Addition of a new encoding or pseudo-encoding type does not usually require a change in protocol version, since a server can simply ignore encoding it does not understand the Protocol Version message consists of 12 bytes interpreted as a string of ASCII characters in the format "RFB xxx.yyy\n" where xxx and yyy are the major and minor version numbers, padded with zeros.

Client Initialization: Once the client and server are sure that they're ready to talk to one another using the agreed security type, the client sends an initialization message. Shared-flag is non-zero (true) if the server should try to share the desktop by leaving other clients connected, zero (false) if it should give exclusive access to this client by disconnecting all other clients.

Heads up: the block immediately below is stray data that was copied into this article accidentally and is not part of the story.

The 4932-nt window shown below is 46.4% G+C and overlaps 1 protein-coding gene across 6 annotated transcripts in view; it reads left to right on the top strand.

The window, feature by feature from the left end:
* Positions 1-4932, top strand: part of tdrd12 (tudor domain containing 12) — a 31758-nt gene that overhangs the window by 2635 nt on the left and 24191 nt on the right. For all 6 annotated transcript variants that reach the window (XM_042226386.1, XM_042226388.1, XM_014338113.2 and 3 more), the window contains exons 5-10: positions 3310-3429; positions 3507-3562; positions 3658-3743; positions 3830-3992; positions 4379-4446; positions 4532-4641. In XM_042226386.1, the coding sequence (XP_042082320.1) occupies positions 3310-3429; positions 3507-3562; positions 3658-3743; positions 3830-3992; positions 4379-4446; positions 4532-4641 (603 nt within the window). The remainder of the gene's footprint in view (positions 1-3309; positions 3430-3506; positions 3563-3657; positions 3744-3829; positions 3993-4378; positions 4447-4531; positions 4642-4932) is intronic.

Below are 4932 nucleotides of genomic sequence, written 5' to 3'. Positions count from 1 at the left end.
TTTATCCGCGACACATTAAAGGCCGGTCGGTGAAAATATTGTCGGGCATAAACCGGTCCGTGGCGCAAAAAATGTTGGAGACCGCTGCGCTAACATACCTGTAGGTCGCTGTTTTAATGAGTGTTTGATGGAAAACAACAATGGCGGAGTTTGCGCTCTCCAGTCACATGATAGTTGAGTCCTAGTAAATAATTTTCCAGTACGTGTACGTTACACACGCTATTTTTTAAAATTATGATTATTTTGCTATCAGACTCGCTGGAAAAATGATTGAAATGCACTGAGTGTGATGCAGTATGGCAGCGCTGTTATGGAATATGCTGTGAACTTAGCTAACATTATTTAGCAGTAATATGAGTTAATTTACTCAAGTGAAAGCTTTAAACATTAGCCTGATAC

Server Initialization: After receiving the Client Initialization message, the server sends a Server Initialization message. This tells the client the width and height of server's frame buffer, its pixel format and the name associated with the desktop: Server-pixel-format specifies the server's natural pixel format. This pixel format will be used unless the client requests a different format using the SetPixelFormat message. Adaptive update protocol: A sequence of these rectangles makes a frame buffer update (or simply update). An update represents a change from one valid frame buffer state to another, so in some ways is similar to a frame of video, but it is usually only a small area of the frame buffer that will be affected by a given update. Each rectangle may be encoded using a different scheme. The server can therefore choose the best encoding for the particular screen content being transmitted and the network bandwidth available. The update protocol is demand-driven by the client. That is, an update is only sent by the server in response to an explicit request from the client. This gives the protocol an adaptive quality. The slower the client and the network are, the lower the rate of updates becomes. Each update incorporates all the changes to the 'screen' since the last client request. With a slow client and/or network, transient states of the